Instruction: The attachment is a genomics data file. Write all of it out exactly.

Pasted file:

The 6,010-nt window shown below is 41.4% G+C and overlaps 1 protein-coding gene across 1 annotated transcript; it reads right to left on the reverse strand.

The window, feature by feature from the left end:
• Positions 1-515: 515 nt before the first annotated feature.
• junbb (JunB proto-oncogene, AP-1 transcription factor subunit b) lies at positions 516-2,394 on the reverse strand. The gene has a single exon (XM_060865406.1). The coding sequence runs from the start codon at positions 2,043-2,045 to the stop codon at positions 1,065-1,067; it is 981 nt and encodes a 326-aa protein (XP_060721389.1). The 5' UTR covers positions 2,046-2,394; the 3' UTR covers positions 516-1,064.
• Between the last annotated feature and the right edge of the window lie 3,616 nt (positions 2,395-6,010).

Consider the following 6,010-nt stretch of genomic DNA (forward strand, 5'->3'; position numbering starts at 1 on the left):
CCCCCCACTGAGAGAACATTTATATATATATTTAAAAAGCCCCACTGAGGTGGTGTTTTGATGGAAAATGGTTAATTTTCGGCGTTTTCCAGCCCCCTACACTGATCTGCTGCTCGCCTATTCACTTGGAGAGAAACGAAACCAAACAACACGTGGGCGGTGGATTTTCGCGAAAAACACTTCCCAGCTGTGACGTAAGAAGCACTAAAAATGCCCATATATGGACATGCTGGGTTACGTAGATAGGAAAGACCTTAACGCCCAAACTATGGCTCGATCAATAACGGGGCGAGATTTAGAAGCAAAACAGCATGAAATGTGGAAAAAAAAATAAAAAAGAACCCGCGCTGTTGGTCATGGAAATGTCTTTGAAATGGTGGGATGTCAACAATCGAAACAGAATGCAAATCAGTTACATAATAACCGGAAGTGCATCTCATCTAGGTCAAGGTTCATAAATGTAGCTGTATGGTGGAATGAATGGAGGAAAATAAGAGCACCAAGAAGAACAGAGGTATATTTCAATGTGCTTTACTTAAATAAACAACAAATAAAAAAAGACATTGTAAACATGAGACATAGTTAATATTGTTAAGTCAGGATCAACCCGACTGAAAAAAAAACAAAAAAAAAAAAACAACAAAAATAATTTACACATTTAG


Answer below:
The 6,010-nt window shown below is 41.4% G+C and overlaps 1 protein-coding gene across 1 annotated transcript; it reads right to left on the reverse strand.

The window, feature by feature from the left end:
• Positions 1-515: 515 nt before the first annotated feature.
• junbb (JunB proto-oncogene, AP-1 transcription factor subunit b) lies at positions 516-2,394 on the reverse strand. The gene has a single exon (XM_060865406.1). The coding sequence runs from the start codon at positions 2,043-2,045 to the stop codon at positions 1,065-1,067; it is 981 nt and encodes a 326-aa protein (XP_060721389.1). The 5' UTR covers positions 2,046-2,394; the 3' UTR covers positions 516-1,064.
• Between the last annotated feature and the right edge of the window lie 3,616 nt (positions 2,395-6,010).

Consider the following 6,010-nt stretch of genomic DNA (forward strand, 5'->3'; position numbering starts at 1 on the left):
CCCCCCACTGAGAGAACATTTATATATATATTTAAAAAGCCCCACTGAGGTGGTGTTTTGATGGAAAATGGTTAATTTTCGGCGTTTTCCAGCCCCCTACACTGATCTGCTGCTCGCCTATTCACTTGGAGAGAAACGAAACCAAACAACACGTGGGCGGTGGATTTTCGCGAAAAACACTTCCCAGCTGTGACGTAAGAAGCACTAAAAATGCCCATATATGGACATGCTGGGTTACGTAGATAGGAAAGACCTTAACGCCCAAACTATGGCTCGATCAATAACGGGGCGAGATTTAGAAGCAAAACAGCATGAAATGTGGAAAAAAAAATAAAAAAGAACCCGCGCTGTTGGTCATGGAAATGTCTTTGAAATGGTGGGATGTCAACAATCGAAACAGAATGCAAATCAGTTACATAATAACCGGAAGTGCATCTCATCTAGGTCAAGGTTCATAAATGTAGCTGTATGGTGGAATGAATGGAGGAAAATAAGAGCACCAAGAAGAACAGAGGTATATTTCAATGTGCTTTACTTAAATAAACAACAAATAAAAAAAGACATTGTAAACATGAGACATAGTTAATATTGTTAAGTCAGGATCAACCCGACTGAAAAAAAAACAAAAAAAAAAAAACAACAAAAATAATTTACACATTTAG